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Dancing around Kosovo’s deadly dilemma

The stories from Kosovo are heartbreakers: of mothers with their starving, crying children; of old women sitting waiting on the wet earth, not knowing what they’re waiting for, maybe death; of an old man by his wagon, in despair, his worldly belongings reduced to a blanket and a box.

So much misery, including thousands tortured and other thousands murdered, must be caused by someone. It would be comforting to have obvious culprits to denounce. But in that part of the world -- as well as the rest of the world -- there are so many complications, and history is such a quagmire, that blame is blurred and accusing fingers point nearly everywhere.

And as for ourselves: Life is so hectic, there’s little time to read all about it or figure what’s what. The ethnic Albanians, more than 90 percent of the Kosovo region of Serbia, want independence, something the Serbs don’t want to grant. So the Serb-dominated Yugoslav army is laying waste to the Albanian countryside, murdering and mutilating.

That’s it in a nutshell, which of course means it’s not all of it. Ethnic cleansing, more or less. And ethnic cleansing in turn reminds us of nearby Bosnia a few short years ago.

When the history of this era is written, the verdict will hinge on how the head of this most influential nation stood idle or distracted while so many innocent people were tortured and killed, and while, incidentally, most of us looked the other way. At least, that’s how some of us would write it. It all depends on who’s writing the history.

Returning to Kosovo: Just when we thought we knew who were the good and bad guys, it turns out the United States does not want the Albanian guerrillas to succeed. This would destabilize something or other in the area. As if it were now stable.

The great U.S. hope for stability over there has been none other than Serbia’s Slobodan Milosevic, the man who unleashed the Bosnia horror in the first place and is now the primary force behind the Kosovo disaster. But we can’t altogether blame the United States for backing him, because it also turns out the United States is now threatening Milosevic with air strikes. And further, we have threatened him with air strikes in the past, because his idea of stability does not always coincide with ours. And it’s not as if our government is generally uptight about our agents of stability. We have backed some doozies in the past, from Manuel Noriega to Mobutu Sese Seko. And we’re in the happy position that we have the air strikes as backup, such a consoling arrangement.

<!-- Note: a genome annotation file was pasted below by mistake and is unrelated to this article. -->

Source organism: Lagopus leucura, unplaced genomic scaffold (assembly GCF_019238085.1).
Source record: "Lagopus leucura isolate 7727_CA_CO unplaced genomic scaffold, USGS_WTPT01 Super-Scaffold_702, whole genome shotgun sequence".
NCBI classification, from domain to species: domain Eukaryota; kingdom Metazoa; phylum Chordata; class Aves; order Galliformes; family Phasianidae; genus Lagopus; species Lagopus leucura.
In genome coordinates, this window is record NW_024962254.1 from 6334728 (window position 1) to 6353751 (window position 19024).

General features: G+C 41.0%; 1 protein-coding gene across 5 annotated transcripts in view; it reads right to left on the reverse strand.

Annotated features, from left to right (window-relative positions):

The dilemma goes round and round in circles, disaster and suffering at its center. Everyone wants to be good, even the bad guys. In a perfect world there would be no wars. There would be no need for us good guys to do violence even against the Hitlers, the Pol Pots or the Slobodan Milosevics, because the latter would all be good guys just like us.

Meanwhile, thousands of refugees suffer the cold, torture, anticipation of death. Yet it’s hard to say what is the biggest suffering for a refugee. It may be grief for the loved ones killed back there. It may be the physical pain, from torture or whatever, but the pain doesn’t come in a vacuum. It comes to people who have left everything behind, whose houses or villages have been burned -- in this conflict, it is said, cigarette lighters are more effective than tanks. Or the greatest suffering may well be the aloneness, the feeling of abandonment that all refugees must feel.

The Kosovo refugees, it turns out, are less alone than others. In this crazy context they could even be said to be lucky. The major media, for some reason, have been covering their awful plight with commendable regularity. Spare a thought, then, for the millions of other refugees from Pakistan to Sierra Leone to Sudan to dozens of other countries who never get mentioned, never remembered.

If millions of refugees fail to get mentioned, what chance has any individual among them of being spared a single thought, of being known by name, of making any difference in this life?

It is commonplace for good Christians like us, at this stage in sermon or speech or pious article, to conclude by suggesting certain strategies: Let us pray for the victims; let us ask for money for them; let us write to our senators or bishops. These are fine suggestions. The danger is that they allow us to return in good conscience to our daily reality.

Because, after all, we’re busy. And anyway we can’t stand too much reality, that’s how fragile our humanity is. We used to be able to hand over such crises to our government to do good in our name, but governments are not as high-minded or effective as we used to think they were. We dance around in a dilemma, a dance of death.

If only those refugees had nothing more to worry about than the Lewinsky matter.

National Catholic Reporter, October 9, 1998